Prior to the collapse of the Afghan government, Wang received assurances from Taliban co-founder Abdul Ghani Baradar that Afghan territory would not be used as a base for terrorist attacks against China. This assumes that Taliban promises can be kept—already a leap of faith—and that the Taliban can control the actions of all groups on its territory. After the Taliban took power, China’s deputy permanent representative to the United Nations told the Security Council that it was China’s “bottom line” that Afghanistan would not become “heaven for terrorists,” like Al-Qaeda, ISIS, or the East Turkestan Independence Movement (ETIM). China blames ETIM for a deteriorating security environment in Xinjiang requiring the mass incarceration of Uyghurs and Central Asian Muslims in the province, while Western experts on Xinjiang view China’s position on ETIM as a pretext for widespread and systematic cultural and religious repression. In November 2020, in one of his final acts in office, U.S. Secretary of State Mike Pompeo removed the group from the U.S. list of terrorist organizations.
Like China, Russia faces threats from instability in Afghanistan that could potentially spill over into Central Asia or to Muslim regions within the Russian Federation. Neither country has agreed to take in Afghan refugees. Some of Afghanistan’s Central Asian neighbors already have been doing so, although the parameters remain unclear. President Vladimir Putin has stated that Russia did not want Afghan fighters to make their way into the country disguised as refugees. According to TASS, Putin put it this way: “Who is among these refugees, how do we know? There may be thousands of them, or even hundreds of thousands, and maybe even millions… One can get a car, or even ride a donkey, and can go across the steppe. What are we going to do about it?”
Andrey Kazantsev, Chief Researcher of the Analytical Center of Institute for International Studies at MGIMO, affiliated with Russia’s Foreign Ministry, also sees a potential threat from Afghanistan-based Central Asian militants returning to their home countries, as well as from conflicts among criminal groups involved in lucrative narcotics trafficking over cross-border supply routes.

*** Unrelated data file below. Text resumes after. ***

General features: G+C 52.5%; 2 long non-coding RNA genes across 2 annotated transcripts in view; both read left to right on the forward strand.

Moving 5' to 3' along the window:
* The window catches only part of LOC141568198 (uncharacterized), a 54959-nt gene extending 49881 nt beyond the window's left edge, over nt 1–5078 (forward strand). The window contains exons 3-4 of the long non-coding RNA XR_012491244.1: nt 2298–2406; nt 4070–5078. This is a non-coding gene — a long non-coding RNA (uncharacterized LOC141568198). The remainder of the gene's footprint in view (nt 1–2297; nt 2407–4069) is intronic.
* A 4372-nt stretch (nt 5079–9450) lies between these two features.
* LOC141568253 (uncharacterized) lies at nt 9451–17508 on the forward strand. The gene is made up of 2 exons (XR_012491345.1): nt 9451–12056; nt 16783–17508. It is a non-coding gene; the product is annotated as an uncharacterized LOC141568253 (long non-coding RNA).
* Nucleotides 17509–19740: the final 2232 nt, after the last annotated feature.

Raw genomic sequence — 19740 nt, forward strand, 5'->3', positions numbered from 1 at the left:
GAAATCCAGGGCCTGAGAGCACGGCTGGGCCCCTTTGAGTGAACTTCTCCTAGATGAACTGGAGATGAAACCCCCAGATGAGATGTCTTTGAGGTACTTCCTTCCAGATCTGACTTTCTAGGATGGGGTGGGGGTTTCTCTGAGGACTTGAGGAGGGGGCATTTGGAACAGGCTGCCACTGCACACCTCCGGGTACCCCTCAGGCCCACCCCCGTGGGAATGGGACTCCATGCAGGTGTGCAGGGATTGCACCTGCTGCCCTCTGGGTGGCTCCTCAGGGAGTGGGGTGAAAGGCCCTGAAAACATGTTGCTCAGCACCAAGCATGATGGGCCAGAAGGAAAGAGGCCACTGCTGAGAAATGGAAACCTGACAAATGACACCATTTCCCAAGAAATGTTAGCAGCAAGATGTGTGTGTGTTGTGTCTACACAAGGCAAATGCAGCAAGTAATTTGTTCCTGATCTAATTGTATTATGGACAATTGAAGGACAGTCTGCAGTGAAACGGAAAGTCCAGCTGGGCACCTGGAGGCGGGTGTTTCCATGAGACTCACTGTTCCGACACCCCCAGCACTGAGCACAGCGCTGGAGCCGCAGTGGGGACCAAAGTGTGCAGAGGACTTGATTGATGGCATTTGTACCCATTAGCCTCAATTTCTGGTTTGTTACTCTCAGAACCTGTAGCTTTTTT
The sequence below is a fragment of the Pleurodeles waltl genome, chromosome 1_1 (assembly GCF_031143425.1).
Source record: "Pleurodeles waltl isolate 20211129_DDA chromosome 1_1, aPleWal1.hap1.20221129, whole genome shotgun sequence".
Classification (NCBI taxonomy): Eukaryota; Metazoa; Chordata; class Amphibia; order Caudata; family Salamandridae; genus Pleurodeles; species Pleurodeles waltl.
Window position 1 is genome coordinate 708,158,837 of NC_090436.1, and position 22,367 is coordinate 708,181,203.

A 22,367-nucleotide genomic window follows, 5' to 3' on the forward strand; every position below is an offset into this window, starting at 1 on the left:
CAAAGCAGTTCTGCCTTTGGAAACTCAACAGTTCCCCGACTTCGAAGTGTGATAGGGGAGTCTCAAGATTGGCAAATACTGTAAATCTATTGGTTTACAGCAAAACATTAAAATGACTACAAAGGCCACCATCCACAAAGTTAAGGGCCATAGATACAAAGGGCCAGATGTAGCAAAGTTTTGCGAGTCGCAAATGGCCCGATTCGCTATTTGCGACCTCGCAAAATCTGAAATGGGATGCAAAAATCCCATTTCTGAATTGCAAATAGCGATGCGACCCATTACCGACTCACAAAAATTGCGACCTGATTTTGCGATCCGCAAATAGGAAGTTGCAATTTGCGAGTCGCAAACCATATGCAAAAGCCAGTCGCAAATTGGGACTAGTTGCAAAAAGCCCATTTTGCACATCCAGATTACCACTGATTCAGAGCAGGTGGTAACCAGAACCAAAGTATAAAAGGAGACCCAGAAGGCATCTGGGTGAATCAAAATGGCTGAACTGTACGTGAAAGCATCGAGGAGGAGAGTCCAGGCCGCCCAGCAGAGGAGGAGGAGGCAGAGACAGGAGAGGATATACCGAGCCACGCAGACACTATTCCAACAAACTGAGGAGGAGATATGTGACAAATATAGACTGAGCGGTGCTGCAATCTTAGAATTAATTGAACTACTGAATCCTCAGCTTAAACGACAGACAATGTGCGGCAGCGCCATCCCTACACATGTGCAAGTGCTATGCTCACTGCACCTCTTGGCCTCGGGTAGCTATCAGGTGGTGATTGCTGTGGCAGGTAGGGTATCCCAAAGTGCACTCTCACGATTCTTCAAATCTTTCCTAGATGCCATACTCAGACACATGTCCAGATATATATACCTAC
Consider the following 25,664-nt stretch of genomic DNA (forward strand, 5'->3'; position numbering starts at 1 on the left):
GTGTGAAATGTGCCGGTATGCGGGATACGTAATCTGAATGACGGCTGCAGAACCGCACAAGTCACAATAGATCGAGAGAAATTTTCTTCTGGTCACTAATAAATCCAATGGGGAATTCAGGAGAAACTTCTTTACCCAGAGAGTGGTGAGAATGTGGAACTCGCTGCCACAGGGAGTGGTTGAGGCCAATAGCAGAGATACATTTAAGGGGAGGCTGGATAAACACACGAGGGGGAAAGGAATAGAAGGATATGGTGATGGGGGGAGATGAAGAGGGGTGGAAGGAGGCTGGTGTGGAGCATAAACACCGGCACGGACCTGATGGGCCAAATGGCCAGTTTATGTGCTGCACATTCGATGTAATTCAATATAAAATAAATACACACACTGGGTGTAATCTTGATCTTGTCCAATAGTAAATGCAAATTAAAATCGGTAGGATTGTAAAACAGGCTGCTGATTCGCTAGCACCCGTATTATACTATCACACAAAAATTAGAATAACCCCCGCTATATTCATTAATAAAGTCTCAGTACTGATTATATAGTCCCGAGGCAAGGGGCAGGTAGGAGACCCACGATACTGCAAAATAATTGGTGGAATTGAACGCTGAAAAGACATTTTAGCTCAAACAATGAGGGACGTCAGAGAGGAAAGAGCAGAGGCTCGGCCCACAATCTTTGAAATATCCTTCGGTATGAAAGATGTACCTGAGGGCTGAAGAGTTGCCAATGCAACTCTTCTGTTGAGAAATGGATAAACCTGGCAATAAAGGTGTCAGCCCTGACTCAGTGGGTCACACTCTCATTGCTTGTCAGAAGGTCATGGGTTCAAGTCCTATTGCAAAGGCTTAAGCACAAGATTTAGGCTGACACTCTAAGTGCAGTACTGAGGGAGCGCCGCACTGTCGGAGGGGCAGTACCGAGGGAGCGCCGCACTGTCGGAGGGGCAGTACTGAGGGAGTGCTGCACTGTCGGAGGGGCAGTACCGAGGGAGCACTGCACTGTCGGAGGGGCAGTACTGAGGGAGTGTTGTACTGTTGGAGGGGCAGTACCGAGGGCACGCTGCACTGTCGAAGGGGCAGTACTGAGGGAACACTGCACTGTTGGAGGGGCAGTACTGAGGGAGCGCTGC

Even prior to the Afghan government’s collapse, Russia had been beefing up security cooperation with Tajikistan and Uzbekistan. As the Taliban expanded its reach in early August, Russia held joint drills with Uzbekistan and Tajikistan, following on earlier exercises with Kazakhstan and Kyrgyzstan, as well as taking steps to upgrade Russian bases in Tajikistan and Kyrgyzstan. Sergei Shoigu, Russia’s Minister of Defense, reaffirmed Russia’s defense commitment to Tajikistan under the Collective Security Treaty Organization (CSTO), a grouping of six former Soviet states that Russia sees as potentially playing a key role in addressing emerging security threats from Afghanistan. However, the CSTO has thus far proven unable to address unrest in the former Soviet space, and Turkmenistan, which has a 435-mile (700 km) border with Afghanistan, remains outside the organization.
While President Xi Jinping is unlikely to put boots on the ground in Afghanistan, China has a limited contingent of border forces in Tajikistan and some private security personnel in some Central Asian states, as a September 2019 National Bureau of Asian Research report details. In fact, China and Tajikistan conducted a tactical exercise three days after the collapse of the Afghan government. Given the informal division of labor between China and Russia—China providing economic goods, with Russia supplying security—Russia may not welcome any significant increase in Chinese forces any more than a U.S. military presence in Central Asia.